A senior official in President Joe Biden's administration, who asked not to be named, told reporters that "over 300,000 individuals are estimated to be eligible."
The Venezuelans being considered are all already in the United States but will now be able to escape possible deportation, with stays granted through September 2022.
"The living conditions in Venezuela reveal a country in turmoil, unable to protect its own citizens," Secretary of Homeland Security Alejandro Mayorkas said.
"It is in times of extraordinary and temporary circumstances like these that the United States steps forward to support eligible Venezuelan nationals already present here, while their home country seeks to right itself out of the current crises."
Donald Trump -- despite backing a push to topple far-left Venezuelan leader Nicolas Maduro -- denied Venezuelans the protected status as part of his hardline crackdown on immigration and refugee rules.
On taking office in January, Biden immediately set about reversing what he says were Trump's inhumane border policies.
'Not safe' in Venezuela
The Democrat has come under pressure from Republicans for what they say is a lax attitude that will lead to uncontrollable numbers of illegal immigrants.
But the administration is pushing back, underlining that the doors are not being opened to new arrivals -- merely for those already here, who will now be eligible for the 18-month stay.
This is "due to the extraordinary temporary conditions in Venezuela" and because "it is not safe for Venezuelans to return," the senior administration official said.
TPS allows people fleeing unrest or natural disaster to remain and work for a limited time.
Andres Gonzalez, who arrived in Miami from Venezuela four years ago, was relieved when he heard about the TPS decision.
Gonzalez, 24, applied for asylum, but is not sure it will be granted and is still waiting for his interview appointment.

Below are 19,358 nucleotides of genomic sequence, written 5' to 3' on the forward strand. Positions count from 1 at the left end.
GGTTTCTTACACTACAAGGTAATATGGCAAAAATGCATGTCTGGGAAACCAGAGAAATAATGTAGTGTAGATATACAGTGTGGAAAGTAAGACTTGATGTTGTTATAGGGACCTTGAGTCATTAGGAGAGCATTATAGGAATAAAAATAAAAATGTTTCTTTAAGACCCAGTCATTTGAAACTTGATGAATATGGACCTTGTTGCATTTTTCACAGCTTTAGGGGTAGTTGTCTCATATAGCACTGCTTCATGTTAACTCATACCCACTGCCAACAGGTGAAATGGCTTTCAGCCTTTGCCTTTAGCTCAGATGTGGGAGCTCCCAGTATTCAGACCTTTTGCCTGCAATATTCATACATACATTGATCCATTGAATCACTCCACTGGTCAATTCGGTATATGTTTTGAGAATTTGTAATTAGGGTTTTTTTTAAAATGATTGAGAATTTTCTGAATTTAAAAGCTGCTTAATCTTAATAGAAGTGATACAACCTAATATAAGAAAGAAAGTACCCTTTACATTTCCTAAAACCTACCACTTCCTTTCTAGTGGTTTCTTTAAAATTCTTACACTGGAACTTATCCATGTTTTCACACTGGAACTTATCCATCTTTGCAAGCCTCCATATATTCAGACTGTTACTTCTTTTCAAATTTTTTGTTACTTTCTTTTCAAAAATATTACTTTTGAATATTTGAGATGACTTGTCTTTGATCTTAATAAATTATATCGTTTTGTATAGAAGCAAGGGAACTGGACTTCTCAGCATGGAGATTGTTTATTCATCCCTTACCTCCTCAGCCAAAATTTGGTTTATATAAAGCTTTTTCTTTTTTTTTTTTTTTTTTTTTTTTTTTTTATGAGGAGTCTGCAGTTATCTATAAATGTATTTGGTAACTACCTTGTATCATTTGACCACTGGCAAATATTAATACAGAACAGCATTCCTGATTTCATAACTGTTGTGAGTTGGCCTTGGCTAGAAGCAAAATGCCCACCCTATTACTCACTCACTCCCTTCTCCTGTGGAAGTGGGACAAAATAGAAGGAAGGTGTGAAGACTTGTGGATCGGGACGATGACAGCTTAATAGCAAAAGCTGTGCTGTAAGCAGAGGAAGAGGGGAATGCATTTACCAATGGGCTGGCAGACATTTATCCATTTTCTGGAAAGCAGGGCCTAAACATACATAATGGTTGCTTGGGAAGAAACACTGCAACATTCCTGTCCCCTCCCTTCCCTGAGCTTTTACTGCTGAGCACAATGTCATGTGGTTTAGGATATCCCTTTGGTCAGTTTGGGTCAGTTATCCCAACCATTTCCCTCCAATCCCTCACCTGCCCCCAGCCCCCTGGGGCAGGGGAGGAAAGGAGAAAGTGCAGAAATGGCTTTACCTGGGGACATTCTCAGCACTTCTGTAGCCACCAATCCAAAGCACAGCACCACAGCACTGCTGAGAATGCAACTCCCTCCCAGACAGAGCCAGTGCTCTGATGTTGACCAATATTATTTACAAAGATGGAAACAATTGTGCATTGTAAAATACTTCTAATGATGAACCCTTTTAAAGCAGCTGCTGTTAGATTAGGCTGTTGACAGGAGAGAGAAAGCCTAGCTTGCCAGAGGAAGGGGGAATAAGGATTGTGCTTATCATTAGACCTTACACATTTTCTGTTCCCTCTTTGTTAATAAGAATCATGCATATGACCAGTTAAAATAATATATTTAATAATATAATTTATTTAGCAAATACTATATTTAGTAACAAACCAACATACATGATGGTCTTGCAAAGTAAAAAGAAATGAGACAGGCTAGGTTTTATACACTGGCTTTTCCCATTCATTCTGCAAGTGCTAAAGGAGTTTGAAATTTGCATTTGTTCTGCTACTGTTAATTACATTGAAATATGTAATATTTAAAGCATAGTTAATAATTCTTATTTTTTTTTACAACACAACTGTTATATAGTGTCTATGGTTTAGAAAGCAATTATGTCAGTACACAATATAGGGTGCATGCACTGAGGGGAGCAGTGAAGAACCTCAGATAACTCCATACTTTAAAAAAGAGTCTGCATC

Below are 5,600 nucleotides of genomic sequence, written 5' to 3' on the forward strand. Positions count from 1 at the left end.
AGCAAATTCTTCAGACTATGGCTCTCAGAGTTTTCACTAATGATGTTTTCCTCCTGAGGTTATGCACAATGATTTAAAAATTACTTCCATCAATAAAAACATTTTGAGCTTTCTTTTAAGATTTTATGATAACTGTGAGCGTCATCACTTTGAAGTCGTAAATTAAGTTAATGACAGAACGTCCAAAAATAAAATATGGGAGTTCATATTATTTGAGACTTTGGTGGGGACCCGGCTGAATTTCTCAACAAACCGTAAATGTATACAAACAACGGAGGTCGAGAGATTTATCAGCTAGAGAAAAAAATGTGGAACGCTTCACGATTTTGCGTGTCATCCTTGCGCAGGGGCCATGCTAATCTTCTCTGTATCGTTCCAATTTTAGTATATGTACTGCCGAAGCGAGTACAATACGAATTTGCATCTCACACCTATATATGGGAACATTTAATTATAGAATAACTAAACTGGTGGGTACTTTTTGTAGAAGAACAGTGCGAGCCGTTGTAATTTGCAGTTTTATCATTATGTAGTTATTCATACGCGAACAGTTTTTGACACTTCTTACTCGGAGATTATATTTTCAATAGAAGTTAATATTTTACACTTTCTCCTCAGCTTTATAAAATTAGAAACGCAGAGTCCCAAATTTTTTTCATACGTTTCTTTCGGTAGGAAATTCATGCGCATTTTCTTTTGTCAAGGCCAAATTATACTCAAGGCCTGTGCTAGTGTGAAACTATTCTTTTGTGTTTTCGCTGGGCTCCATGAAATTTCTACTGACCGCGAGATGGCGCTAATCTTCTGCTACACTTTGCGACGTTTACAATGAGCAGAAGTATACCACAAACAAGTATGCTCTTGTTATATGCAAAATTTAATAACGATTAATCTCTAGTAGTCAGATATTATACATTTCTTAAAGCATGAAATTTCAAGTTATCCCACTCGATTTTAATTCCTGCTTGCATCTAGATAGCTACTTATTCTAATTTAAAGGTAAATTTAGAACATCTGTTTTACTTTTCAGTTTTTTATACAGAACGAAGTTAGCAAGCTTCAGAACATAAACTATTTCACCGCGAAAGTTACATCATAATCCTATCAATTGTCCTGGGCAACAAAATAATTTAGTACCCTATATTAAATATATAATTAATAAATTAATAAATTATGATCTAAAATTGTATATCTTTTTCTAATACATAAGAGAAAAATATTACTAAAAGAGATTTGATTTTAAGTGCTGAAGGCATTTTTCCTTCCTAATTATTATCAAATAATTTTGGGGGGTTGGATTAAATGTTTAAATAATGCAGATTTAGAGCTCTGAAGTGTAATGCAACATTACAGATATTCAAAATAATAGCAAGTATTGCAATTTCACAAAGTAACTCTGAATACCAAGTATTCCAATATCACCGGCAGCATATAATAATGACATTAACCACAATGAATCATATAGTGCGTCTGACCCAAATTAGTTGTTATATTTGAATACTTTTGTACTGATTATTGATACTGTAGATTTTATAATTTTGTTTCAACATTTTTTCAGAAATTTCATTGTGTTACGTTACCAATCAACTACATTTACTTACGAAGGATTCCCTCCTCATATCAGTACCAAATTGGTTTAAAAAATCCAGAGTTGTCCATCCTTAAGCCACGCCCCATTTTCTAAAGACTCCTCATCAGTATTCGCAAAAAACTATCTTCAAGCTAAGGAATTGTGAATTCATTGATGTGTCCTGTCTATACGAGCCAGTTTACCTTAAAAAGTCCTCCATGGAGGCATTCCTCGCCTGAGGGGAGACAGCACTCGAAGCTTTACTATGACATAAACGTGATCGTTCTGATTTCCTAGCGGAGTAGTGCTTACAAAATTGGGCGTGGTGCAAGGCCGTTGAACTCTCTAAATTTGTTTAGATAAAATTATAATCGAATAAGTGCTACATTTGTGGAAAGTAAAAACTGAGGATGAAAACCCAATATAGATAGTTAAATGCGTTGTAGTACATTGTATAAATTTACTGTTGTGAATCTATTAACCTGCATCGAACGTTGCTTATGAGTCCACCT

"The TPS is great because all the people like me who are seeking asylum or who are arriving and have not applied for asylum, or anything like that, do not have to worry that they will be thrown out, that they will be deported, that they will be told no, because they have 18 months to be able to resolve it," Gonzalez, who works at a Venezuelan restaurant in downtown Miami, told AFP.
Those applying will undergo background checks and get 180 days to put in their applications. They must provide proof they were here on or before Monday and pay a $50 application fee and $85 biometrics fee.
A further $410 fee is required for work permits.
In Caracas, opposition leader Juan Guaido said that "Venezuelans who have been forced to flee to the United States for fear of losing their lives can now sleep more peacefully."
Venezuela is in the midst of a crippling economic and humanitarian crisis. The country has the world's highest inflation levels, it's been in recession for seven years and has regular shortages of basic necessities such as food and medicine.
According to the UN, 34 percent of the 5.4 million Venezuelans who have fled the country since 2015 are in Colombia, which has no diplomatic relations with its neighbor.
The Colombian government announced Monday that it was giving protected status to almost one million undocumented migrants from the neighboring country.
President Ivan Duque welcomed the US decision on TPS. "Together, the United States and Colombia will work for a fraternal and humanitarian immigration policy, in addition to continuing efforts for the return of democracy to Venezuela," he tweeted.
This story has been published from a wire agency feed without modifications to the text.
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